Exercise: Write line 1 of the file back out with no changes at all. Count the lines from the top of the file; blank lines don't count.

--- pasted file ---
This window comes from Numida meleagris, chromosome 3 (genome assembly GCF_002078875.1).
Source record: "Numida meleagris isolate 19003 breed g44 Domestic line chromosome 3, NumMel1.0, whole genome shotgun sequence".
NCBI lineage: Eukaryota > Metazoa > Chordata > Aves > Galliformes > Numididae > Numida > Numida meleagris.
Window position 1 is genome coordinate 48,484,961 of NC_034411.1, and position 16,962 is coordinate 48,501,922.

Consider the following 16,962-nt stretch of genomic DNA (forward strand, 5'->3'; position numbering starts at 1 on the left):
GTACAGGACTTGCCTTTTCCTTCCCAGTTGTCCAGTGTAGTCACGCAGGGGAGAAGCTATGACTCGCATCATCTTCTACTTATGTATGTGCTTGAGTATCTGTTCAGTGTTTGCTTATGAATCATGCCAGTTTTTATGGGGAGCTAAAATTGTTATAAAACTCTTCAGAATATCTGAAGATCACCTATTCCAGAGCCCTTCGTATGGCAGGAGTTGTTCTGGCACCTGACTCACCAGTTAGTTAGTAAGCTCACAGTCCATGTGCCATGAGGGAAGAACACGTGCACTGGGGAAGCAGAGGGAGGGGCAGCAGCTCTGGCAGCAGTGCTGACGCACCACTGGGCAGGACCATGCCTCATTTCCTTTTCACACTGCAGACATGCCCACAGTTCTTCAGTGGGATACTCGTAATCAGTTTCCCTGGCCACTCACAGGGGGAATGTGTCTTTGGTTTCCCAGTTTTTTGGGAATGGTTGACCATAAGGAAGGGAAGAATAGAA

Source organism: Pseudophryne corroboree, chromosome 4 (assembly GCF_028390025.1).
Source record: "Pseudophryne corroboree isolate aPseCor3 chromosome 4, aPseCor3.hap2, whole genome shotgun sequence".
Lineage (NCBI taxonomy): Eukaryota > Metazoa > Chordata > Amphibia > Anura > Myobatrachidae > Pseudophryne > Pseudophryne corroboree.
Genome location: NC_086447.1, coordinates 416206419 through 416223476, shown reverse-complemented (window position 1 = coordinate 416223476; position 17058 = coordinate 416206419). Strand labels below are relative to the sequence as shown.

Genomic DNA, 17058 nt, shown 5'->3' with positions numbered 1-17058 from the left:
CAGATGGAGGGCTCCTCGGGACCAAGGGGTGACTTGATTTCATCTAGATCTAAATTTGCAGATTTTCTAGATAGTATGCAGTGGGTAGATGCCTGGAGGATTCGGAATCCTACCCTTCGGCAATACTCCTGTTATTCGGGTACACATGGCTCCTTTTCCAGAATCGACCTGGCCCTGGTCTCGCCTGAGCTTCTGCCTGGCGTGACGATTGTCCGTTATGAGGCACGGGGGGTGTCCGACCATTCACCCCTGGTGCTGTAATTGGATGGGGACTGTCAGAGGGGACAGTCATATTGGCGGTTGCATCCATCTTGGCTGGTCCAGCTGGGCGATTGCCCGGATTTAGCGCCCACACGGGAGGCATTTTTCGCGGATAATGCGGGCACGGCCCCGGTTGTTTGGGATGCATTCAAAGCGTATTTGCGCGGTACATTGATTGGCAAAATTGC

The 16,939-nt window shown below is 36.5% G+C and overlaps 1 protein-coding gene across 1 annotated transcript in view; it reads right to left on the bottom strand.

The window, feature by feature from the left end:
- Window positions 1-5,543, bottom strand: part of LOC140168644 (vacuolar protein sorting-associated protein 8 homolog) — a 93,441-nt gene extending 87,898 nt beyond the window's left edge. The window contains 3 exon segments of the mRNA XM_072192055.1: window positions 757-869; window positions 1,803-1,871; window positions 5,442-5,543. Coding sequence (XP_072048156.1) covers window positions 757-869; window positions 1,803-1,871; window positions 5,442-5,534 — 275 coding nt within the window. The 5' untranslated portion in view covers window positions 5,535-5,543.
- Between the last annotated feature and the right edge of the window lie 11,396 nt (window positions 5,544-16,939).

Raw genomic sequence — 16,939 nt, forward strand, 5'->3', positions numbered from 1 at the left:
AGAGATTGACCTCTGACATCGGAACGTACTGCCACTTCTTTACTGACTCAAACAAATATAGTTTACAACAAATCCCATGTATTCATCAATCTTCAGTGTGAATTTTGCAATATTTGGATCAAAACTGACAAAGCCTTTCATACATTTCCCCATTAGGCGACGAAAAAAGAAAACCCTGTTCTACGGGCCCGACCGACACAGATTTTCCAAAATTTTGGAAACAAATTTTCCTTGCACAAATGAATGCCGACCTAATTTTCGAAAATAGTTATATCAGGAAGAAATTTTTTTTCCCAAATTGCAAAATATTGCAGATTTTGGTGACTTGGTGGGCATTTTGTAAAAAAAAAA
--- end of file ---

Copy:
This window comes from Numida meleagris, chromosome 3 (genome assembly GCF_002078875.1).